Wednesday, March 02, 2011

MPs attack anti-Bible 'madness'

OPPOSITION MPs have strongly attacked the ban on Bibles and other holy books being handed out at citizenship ceremonies, with Tony Abbott describing it as outrageous.

Tasmanian Liberal senator Guy Barnett told the Coalition party room this was "political correctness gone mad. There should be freedom of religion, not freedom from religion."

Previously, local councils and community groups gave people at citizenship ceremonies Bibles, which they could keep. But under rules that the government says came in during the Howard years, people can bring their own Bibles or other holy books but they can't be handed out.

Senator Barnett last night described the ban as "an extremist US approach to the separation of church and state" and called for its overturn. Under the old practice, people were not obliged to accept the books, he said.

Nationals MP Paul Neville, from Queensland, told the Coalition meeting that Bibles were still used in courts and tribunals and the Bible was the centrepiece of the oath. But people no longer put their hand on the Bible at citizenship ceremonies.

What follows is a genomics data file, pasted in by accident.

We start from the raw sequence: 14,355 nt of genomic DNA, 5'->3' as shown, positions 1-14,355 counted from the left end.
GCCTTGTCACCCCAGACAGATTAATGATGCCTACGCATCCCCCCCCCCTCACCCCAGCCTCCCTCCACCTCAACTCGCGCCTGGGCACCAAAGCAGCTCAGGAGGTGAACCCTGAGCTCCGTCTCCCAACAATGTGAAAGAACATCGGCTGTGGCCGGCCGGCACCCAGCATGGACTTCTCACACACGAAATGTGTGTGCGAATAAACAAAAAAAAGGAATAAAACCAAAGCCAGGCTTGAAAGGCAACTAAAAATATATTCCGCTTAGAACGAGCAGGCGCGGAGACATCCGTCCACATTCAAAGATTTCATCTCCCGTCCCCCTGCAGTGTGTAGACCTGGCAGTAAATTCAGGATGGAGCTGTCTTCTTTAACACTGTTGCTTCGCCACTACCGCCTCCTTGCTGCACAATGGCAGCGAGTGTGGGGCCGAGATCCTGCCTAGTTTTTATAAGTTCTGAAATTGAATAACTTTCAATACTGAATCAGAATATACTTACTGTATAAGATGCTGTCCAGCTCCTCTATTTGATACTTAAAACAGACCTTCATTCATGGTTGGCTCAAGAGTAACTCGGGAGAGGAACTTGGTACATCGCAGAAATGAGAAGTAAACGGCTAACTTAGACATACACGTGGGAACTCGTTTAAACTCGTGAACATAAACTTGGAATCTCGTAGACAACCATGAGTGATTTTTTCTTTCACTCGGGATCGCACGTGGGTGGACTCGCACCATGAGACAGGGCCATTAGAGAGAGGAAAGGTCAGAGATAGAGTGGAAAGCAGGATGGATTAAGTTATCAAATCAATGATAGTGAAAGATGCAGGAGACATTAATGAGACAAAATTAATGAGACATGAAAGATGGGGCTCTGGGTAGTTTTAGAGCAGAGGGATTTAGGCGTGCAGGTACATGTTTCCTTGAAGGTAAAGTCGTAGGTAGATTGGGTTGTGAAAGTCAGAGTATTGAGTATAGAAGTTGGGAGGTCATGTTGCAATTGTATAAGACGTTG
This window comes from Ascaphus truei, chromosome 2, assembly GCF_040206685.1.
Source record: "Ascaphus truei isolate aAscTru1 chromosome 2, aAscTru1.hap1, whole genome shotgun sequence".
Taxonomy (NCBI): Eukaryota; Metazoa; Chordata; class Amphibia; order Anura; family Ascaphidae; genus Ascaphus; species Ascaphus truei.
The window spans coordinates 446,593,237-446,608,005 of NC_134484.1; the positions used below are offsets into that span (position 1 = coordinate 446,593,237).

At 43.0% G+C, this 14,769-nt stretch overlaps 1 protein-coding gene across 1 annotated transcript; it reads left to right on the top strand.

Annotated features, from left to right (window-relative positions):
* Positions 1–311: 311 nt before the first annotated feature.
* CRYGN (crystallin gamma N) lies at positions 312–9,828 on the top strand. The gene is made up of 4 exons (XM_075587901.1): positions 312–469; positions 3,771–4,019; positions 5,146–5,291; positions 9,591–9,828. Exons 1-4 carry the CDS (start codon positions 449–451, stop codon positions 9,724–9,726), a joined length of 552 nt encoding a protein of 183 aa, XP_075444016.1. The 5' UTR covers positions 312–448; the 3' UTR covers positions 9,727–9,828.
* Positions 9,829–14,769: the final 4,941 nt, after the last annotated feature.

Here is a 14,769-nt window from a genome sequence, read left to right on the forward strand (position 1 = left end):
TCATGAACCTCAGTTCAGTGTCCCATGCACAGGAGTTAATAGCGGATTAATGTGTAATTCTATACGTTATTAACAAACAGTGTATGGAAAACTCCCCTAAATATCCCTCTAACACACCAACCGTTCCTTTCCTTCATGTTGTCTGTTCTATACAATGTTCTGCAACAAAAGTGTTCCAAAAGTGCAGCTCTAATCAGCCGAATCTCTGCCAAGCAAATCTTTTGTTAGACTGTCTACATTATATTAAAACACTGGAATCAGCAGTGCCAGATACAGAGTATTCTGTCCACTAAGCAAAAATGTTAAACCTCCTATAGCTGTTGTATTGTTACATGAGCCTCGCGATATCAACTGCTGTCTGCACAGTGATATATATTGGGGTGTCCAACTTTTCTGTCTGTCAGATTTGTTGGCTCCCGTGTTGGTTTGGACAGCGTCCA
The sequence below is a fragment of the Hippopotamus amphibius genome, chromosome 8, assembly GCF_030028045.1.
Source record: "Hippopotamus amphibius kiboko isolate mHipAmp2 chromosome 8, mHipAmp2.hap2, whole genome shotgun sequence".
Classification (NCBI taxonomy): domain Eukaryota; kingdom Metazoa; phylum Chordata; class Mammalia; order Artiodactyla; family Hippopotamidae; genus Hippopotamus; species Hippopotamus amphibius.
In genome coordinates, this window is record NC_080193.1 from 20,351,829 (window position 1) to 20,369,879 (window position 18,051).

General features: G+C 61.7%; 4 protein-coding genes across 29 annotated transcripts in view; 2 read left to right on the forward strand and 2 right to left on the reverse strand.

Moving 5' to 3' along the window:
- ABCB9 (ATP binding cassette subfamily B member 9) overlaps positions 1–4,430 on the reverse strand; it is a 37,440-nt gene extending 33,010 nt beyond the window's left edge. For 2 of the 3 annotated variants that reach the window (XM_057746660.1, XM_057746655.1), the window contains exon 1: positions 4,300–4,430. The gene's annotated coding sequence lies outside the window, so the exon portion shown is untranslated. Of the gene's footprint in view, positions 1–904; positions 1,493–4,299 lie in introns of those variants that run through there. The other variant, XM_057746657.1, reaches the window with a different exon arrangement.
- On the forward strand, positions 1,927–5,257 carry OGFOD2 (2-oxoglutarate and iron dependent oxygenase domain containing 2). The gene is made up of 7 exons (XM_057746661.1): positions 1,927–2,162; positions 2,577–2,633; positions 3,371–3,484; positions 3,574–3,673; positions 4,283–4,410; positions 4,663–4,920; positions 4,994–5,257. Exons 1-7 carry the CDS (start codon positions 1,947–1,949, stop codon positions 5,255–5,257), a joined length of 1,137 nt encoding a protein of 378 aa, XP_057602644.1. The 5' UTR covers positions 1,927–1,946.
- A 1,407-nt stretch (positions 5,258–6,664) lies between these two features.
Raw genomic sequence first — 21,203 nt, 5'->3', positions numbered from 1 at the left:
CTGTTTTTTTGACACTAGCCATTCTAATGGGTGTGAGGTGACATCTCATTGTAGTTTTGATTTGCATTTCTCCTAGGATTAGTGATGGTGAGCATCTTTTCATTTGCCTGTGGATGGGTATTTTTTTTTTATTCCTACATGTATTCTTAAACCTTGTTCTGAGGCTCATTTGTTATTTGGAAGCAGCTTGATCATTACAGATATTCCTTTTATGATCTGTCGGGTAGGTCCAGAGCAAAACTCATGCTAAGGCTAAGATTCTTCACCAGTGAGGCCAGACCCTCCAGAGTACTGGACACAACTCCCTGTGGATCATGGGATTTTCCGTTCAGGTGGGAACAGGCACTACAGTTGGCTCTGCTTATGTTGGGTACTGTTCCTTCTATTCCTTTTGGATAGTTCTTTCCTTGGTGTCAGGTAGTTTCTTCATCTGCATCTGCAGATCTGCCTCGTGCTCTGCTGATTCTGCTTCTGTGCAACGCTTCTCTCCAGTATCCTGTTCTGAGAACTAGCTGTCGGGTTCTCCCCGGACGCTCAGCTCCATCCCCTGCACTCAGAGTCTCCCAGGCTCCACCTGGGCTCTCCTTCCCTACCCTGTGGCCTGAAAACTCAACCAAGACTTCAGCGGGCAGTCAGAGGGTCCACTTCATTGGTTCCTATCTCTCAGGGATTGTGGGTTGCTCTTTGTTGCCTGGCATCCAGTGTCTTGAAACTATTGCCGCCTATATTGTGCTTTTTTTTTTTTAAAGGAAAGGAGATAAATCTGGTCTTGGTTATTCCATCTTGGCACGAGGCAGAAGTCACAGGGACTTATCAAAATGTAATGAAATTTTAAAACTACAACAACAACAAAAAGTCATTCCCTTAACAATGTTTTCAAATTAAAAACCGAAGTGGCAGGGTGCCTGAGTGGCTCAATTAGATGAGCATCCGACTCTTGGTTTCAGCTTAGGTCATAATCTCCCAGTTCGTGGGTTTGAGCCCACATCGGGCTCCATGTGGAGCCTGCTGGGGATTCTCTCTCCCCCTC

Former Liberal leader Malcolm Turnbull said if people wanted to offer Bibles and other holy books they should be able to do so. Mr Abbott said the government was interfering with the long-established practice to offer holy books.

A spokesman for Immigration Minister Chris Bowen said the minister would look at the code's "appropriateness".


Degree target aims too high

Who sets these arbitrary and absurd targets anyway? And based on what reasoning, if any?

THE government's target for 40 per cent of young Australians to be graduates by 2025 is not realistic, according to a leading demographer, Bob Birrell.

One scenario would require the number of domestic students completing degrees to rise 82 per cent between 2009 and 2025, Dr Birrell and colleagues say in a new paper in the journal People and Place. "Neither Australia's higher education sector nor the government departments that administer it appear to understand that their target will require such an enormous increase," they say.

But a spokesman for Tertiary Education Minister Chris Evans said the government was confident its demand-driven system would deliver the university places needed to meet the target.